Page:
Do men really need a national council to speak for them? Men explain



Thu, 26 Apr 2018 - 12:36 GMT


Thu, 26 Apr 2018 - 12:36 GMT

Men play backgammon at a cafe in Cairo August 18, 2013. REUTERS/Muhammad Hamed

Men play backgammon at a cafe in Cairo August 18, 2013. REUTERS/Muhammad Hamed

CAIRO – 26 April 2018: The proposal of MP Omar Harfoush aimed at establishing a national council of men may have seemed strange, and so is the controversy surrounding it.

We asked several men from different walks of life to raise some of their concerns that need a national council to address.

“I do not think we have grave problems that need to be addressed,” Kareem Mohamed, a video editor, told Egypt Today.

However, Karim Ahmed, an IT specialist, said that he sometimes finds sex-based discrimination against men going on in the recruitment processes, adding that some employers favor women who are good looking over men who are qualified and suitable for a specific vacancy.

He also rooted for having a specific day to be called a Father’s Day, like that of Mothers’.

Amr Mohamed, who works as an assistant actor, said that he aspires to have a national council to eliminate the problem of unemployment.

Meanwhile, Hany Mohamed, a tour guide, said that he wanted the council to push for canceling the mandatory military service for young graduates and to help them get loans to give them a boost at beginning their lives.

Mostafa Morsy, a graphic designer, called for a council to help demolish the societal stereotypes imposed on men, mentioning that men are expected by society to be the sole financial provider in the household, which puts them under constant pressure.

In mid-April, MP Omar Harfoush, secretary of Parliament’s Religious Affairs Committee, said that there is significant discrimination exercised against men, which is being demonstrated in the newly-approved law that regulates the National Council for Women (NCW).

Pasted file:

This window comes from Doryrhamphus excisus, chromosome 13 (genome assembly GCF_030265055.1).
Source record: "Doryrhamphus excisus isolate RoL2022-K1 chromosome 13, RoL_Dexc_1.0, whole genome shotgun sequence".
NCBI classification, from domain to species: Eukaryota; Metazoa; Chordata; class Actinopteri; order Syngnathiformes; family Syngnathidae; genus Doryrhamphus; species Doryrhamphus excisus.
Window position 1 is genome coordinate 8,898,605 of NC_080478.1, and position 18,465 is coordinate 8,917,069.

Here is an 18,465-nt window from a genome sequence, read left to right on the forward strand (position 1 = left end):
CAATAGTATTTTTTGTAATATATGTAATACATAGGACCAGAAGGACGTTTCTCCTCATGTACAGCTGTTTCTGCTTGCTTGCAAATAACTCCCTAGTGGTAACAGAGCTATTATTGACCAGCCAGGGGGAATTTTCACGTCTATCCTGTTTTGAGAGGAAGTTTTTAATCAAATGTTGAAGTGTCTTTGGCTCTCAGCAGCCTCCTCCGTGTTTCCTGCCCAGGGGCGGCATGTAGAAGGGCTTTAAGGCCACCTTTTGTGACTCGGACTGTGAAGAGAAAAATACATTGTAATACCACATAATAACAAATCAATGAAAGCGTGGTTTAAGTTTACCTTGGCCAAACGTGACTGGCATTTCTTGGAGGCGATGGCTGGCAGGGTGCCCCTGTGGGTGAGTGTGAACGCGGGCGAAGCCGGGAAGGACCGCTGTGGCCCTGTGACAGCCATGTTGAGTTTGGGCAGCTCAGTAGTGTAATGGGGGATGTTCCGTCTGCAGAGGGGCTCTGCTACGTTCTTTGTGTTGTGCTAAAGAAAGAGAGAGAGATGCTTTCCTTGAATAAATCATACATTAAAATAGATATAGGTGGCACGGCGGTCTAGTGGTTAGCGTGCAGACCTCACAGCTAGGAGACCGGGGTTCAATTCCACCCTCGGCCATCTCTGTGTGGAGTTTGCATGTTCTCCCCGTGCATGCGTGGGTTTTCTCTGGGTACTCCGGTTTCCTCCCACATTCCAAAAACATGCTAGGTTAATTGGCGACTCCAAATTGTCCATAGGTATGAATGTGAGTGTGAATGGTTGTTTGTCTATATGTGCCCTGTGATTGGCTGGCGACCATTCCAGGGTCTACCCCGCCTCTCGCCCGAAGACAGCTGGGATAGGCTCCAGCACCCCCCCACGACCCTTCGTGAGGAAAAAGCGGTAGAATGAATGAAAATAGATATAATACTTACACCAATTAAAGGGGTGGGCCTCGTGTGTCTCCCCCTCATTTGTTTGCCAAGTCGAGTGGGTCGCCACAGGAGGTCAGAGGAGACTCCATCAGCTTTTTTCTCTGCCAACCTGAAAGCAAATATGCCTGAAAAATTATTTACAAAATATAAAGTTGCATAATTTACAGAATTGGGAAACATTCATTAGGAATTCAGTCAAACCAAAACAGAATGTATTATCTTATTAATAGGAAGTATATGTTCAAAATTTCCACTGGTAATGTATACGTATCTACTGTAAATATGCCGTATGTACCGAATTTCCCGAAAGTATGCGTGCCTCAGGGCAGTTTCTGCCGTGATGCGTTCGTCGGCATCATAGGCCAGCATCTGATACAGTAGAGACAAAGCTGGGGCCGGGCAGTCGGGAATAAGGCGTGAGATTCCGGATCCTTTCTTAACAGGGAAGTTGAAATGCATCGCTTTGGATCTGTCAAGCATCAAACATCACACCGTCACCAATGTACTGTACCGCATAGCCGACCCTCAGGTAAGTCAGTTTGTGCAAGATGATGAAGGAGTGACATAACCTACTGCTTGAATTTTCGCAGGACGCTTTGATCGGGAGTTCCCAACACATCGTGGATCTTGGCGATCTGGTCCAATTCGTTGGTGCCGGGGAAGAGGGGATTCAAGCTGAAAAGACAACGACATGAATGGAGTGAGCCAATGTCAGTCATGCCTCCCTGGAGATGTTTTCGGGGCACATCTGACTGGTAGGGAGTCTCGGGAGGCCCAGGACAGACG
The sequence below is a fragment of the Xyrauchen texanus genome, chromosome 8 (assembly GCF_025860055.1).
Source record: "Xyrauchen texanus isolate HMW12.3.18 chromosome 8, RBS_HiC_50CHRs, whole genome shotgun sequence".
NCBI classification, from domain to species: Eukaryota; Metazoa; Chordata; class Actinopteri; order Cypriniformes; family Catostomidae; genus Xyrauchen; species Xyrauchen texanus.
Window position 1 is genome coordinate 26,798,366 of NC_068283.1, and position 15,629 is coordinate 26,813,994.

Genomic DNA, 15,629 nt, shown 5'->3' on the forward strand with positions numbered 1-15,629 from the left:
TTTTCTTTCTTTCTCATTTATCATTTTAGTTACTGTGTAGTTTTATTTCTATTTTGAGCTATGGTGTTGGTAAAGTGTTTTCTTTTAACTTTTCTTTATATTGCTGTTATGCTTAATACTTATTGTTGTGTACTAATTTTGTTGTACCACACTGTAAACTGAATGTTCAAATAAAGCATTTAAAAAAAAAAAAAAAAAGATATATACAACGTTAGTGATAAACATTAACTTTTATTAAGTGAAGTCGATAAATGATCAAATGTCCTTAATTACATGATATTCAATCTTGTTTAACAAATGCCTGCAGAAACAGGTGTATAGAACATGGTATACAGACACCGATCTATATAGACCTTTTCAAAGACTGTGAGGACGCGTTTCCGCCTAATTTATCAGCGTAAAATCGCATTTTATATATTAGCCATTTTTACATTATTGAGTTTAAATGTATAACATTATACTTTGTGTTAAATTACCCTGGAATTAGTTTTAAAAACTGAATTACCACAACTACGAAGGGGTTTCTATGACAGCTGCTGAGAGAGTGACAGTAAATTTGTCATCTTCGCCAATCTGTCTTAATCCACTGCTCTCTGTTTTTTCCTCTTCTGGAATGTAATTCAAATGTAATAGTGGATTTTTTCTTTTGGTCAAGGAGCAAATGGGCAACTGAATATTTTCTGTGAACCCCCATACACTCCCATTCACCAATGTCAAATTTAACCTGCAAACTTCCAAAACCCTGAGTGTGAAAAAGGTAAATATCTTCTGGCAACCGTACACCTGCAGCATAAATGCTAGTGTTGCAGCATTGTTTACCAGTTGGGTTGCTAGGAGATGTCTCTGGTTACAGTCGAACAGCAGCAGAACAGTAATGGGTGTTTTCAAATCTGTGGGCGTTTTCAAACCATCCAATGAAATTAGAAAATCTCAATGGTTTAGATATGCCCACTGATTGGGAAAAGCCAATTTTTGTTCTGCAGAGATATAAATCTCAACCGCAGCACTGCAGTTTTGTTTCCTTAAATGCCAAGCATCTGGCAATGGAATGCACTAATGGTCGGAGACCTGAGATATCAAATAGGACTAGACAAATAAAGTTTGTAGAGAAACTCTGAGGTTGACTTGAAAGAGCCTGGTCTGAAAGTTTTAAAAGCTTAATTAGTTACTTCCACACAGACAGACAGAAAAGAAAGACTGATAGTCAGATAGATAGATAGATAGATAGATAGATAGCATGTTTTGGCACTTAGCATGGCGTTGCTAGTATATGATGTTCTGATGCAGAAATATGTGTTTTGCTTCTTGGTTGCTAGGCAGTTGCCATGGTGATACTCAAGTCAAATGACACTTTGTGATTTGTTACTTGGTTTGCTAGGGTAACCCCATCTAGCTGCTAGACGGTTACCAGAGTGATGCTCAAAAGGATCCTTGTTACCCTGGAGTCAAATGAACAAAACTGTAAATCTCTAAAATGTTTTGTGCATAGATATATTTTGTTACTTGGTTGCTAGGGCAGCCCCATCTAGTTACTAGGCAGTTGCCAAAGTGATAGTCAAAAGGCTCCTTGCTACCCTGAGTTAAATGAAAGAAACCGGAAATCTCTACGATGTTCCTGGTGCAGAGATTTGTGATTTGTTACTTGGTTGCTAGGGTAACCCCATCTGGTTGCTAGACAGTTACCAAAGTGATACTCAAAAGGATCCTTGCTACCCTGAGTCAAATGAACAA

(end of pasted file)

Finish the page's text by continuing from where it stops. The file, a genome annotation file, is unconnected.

“The new law tips the scale against men and grants great prerogatives to women at the expense of men, which violates the principle of equality enshrined in the Egyptian Constitution,” Harfoush added in press remarks on Wednesday.

The law proposal consists of a number of articles calling for the establishment of the National Council for Men, whose purpose would be to prevent all sorts of discrimination against men and to deal with the “social damage” inflicted on men recently. The draft law also stipulates that the headquarters of the prospective men’s council shall be situated in Cairo, and its board will consist of a number of experts appointed by the president, while a specific portion of the general budget will accordingly be allocated for the council.

According to Harfoush, there are several men who suffer from harsh working conditions, such as seasonal and migrant workers or fishermen, and they need a national council to take up the fight and to push for the establishment of a trade union to help them preserve their rights.

In response, Dalia Zyada, president of the Liberal Democracy Institute, condemned the draft law, depicting the whole idea as “flawed.” National councils are primarily established to campaign for and defend socially and politically marginalized sectors.

Zyada added that national councils such as the National Council for Women and the National Council for Human Rights stand up for particular groups of people that suffer from a kind of injustice.

Commenting on Harfoush’s law proposal, NCW President Maya Morsi said that men do not need to go on the defense, as they have already secured their place at the top of society, with several privileges that they do not need to fight for.

“They do not suffer the violence that is being practiced against women and deeply entrenched in our cultural heritage,” Morsi added.

“What kind of injustice does a man suffer from to need a national council to speak for him?” Rania Yehia, member of the NCW, asked, adding that women have taken the “back seat” in the social structure and therefore need to be supported with all kinds of empowerment.

Disclaimer: Quotes mentioned in this article do not represent the views of Egypt Today



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